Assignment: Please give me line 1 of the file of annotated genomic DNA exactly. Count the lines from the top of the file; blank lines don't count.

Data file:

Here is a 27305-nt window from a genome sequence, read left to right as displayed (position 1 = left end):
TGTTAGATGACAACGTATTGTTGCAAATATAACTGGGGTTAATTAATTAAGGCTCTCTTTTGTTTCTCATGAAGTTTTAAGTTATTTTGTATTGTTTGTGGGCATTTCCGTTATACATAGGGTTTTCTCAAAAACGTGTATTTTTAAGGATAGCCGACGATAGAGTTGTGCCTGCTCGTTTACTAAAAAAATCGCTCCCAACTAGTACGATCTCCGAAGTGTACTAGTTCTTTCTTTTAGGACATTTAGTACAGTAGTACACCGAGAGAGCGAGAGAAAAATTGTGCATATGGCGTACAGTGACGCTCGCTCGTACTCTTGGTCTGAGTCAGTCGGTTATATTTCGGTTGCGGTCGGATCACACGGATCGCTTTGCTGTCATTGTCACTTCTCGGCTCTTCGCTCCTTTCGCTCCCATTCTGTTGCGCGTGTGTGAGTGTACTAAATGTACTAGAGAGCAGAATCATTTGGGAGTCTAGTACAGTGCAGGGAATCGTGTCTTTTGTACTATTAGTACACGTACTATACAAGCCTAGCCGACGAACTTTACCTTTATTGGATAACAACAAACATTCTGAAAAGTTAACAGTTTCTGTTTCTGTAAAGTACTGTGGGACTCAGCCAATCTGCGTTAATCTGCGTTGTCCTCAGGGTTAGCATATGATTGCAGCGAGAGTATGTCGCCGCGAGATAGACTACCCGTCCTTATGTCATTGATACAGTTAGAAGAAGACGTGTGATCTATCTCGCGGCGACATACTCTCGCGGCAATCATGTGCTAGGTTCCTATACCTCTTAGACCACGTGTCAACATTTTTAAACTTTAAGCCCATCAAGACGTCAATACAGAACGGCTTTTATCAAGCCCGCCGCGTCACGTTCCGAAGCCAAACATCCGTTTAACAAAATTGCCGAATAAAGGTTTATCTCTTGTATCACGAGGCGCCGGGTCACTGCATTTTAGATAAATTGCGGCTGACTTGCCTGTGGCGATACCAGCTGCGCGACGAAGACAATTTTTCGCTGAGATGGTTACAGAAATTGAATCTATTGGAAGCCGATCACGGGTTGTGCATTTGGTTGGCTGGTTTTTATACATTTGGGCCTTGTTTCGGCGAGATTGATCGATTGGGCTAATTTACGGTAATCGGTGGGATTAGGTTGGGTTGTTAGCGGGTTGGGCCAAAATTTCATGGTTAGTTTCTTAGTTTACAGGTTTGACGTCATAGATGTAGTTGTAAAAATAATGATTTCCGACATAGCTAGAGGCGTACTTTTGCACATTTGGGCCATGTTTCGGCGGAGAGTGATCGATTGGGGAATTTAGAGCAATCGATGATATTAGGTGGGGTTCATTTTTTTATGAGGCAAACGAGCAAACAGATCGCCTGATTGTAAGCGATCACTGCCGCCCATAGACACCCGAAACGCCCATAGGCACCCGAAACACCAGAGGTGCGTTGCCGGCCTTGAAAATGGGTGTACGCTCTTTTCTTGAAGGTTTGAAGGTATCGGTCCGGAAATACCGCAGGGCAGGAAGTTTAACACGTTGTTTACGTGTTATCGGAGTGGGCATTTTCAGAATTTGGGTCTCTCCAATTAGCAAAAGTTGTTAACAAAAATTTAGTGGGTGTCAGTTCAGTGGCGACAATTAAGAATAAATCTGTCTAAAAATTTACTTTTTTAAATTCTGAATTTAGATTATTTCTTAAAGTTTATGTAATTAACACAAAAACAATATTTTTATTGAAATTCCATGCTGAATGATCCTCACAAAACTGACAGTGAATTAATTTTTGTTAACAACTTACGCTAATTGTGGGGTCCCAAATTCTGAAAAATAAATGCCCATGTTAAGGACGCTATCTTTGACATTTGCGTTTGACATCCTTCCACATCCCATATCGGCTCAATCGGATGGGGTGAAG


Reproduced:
Here is a 27305-nt window from a genome sequence, read left to right as displayed (position 1 = left end):